Joy in the Struggle

By Sharon Weldy, Principal and Rhetoric School MathTeacher

If you were to take a peek into Covenant’s honors geometry class, you might be surprised to see students working without textbooks, lists of formulas, or lecture notes.  Instead, the students in this class are taught using a curriculum developed over decades by faculty members at Phillips Exeter Academy in New Hampshire.  This curriculum is problem-centered, meaning that the primary mode of learning for the students is through active engagement with complex problems.  There are no lectures given.  The teacher does not provide students with a dogmatic procedure for solving a particular type of problem and then ask the students to complete a set of problems using that procedure.   (As we know, in the real world, problems seldom come with a set of attached procedures to follow!) Rather, the teacher merely provides guidance and helps to steer the students’ thinking as they struggle with rich and engaging questions.  These exercises are designed to integrate numeric, algebraic and geometric principles and to deepen the students’ understanding of these concepts.  The need to apply a particular mathematical concept arises organically as the students reason through the problems.  

Students are frequently surprised at how concepts they had learned in previous years are seen in a new light and with more depth once they discover the need to apply them without having been told to do so.  There are almost always several different ways to approach each problem, and it is always a great joy to compare approaches and see the creativity employed by the students.  After many years of teaching, I have seen that this type of curriculum creates more joy, enthusiasm, curiosity, comprehension, retention, and ingenuity than any other I have used.


The following are testimonials from our own students regarding their experiences in this class:

  • “In previous math classes we were given an equation, and you just had to go through the steps.  We didn’t really learn why a problem works the way it does.  With this math curriculum, we figure out for ourselves why a problem works the way it does.  The most exciting thing for me is that I can know how to solve a problem without having to memorize a theorem.  This class is fun, but still challenging.  It’s basically geometry + logic - memorization = pretty cool stuff.”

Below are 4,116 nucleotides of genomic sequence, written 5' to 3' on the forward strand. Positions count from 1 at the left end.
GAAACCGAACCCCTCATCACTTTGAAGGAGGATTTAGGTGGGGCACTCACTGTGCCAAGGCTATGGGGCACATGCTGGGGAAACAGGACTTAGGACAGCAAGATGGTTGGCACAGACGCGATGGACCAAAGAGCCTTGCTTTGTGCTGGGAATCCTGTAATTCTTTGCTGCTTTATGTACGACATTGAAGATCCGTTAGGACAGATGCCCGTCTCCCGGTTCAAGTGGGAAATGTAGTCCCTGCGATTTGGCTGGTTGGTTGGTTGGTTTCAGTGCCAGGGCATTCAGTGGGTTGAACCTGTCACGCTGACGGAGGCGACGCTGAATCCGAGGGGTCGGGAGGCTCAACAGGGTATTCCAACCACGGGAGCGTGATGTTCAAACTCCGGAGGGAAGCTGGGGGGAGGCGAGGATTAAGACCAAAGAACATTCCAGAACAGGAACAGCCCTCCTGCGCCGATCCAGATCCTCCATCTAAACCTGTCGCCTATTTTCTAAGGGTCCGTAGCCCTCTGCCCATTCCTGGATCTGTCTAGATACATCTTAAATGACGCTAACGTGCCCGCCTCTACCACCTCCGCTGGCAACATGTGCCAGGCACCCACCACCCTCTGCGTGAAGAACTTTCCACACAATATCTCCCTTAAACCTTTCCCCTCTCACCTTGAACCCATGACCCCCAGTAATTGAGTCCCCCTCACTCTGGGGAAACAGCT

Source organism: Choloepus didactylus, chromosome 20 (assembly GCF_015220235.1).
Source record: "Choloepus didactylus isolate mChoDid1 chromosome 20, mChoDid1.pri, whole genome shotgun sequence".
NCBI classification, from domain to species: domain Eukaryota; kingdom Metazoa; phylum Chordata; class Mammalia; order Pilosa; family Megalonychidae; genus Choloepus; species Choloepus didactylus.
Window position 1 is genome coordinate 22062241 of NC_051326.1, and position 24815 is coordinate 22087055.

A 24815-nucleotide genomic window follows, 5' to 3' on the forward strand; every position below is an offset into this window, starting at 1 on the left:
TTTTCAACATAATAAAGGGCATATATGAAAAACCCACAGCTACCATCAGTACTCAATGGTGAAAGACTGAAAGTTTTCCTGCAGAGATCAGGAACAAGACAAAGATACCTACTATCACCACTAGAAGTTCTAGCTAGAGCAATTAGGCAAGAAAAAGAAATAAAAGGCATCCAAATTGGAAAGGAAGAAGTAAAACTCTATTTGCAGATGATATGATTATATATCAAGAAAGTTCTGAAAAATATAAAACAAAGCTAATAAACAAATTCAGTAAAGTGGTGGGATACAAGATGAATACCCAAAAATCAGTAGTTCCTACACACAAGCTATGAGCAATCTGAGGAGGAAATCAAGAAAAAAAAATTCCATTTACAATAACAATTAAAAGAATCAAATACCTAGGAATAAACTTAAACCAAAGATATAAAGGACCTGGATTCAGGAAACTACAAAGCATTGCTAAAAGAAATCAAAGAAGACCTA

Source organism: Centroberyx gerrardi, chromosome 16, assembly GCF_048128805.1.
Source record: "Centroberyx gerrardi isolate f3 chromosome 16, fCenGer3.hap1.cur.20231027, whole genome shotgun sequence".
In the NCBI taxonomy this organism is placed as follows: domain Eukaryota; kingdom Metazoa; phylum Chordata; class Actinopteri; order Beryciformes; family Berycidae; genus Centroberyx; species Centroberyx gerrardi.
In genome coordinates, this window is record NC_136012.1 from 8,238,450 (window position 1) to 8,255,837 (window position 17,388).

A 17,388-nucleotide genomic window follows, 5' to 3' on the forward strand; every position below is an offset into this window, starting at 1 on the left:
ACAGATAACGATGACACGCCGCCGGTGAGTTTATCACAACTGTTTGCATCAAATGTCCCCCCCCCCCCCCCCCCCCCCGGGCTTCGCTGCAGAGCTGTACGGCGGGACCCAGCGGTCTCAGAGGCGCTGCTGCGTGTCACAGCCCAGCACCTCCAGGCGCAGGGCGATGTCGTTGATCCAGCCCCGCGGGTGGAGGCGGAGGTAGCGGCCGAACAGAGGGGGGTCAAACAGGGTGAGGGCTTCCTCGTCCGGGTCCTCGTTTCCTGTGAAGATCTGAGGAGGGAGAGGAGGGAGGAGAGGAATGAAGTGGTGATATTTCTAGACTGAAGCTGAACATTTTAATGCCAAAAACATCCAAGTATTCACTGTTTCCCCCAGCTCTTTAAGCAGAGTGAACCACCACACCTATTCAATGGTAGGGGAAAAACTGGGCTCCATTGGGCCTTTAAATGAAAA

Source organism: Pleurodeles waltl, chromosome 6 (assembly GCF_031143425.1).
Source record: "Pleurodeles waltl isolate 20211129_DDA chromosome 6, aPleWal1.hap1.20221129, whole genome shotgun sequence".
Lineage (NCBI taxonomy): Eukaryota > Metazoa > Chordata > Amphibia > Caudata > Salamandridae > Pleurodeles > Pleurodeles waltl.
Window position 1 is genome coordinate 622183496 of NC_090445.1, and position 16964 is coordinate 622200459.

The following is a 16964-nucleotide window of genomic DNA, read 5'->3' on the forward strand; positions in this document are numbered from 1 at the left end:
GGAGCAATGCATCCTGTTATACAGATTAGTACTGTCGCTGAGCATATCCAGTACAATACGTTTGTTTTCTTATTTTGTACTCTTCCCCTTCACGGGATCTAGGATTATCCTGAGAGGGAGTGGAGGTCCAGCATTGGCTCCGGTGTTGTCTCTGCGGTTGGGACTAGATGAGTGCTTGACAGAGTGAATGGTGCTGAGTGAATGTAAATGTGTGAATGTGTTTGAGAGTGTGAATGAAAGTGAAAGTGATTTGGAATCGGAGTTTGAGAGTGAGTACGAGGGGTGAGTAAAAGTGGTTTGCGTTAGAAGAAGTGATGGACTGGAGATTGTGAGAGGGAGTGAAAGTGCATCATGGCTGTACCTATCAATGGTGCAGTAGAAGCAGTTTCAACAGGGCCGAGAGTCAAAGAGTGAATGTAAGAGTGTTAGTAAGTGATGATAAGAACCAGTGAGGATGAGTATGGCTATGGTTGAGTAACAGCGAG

• “With this class we are encouraged to find the answers ourselves using previous knowledge, and by doing so it is so much easier to remember the procedure.  Getting the right answer is always a victory.”

  • “This class has challenged me to take different routes to find the answer. It teaches us how to think for ourselves and teaches tenacity in solving problems.”

  • “This class has caused me to grow in my understanding of math concepts, as I use logic to truly solve problems.  Many times [in the past] I have been taught all about a concept and how to use it, and this makes it much easier to ‘solve’ problems (if one can ever call it ‘solving’ since we just use steps to safely find a solution).  However, that is not nearly as challenging and gives no opportunity for finding out for ourselves.  Being told how to solve a problem is like being told the ending of a mystery story.  It’s not fun anymore.  We all like having the chance at playing detective.”

  • “Struggling with solving problems provides many benefits.  When I use logic and analysis to work through a word problem, not only is it easier to grasp the math concept because I really understand the work behind it, but there is a sense of satisfaction.  It’s as if we are doing the great work of the philosophers who originally came up with the math concepts and are uncovering the concepts for ourselves.”

  • “This class is like none other in the teaching style.  These problems are not simple.  They are quite challenging and often contain new vocabulary that is explained to us, but we are never given a clue as to how to solve the problems.  It is frustrating but wonderful that logic is being applied.  The next day, everyone discusses how they solved the problem, and you can’t be afraid to be wrong.”

Below is an example of the types of problems that Covenant’s students grapple with.  
How would
you choose to solve it?  




To learn more about Covenant's Rhetoric School, please visit the following:
Rhetoric School Curriculum

To R.S.V.P.  for our Rhetoric school Open House, please email: [email protected]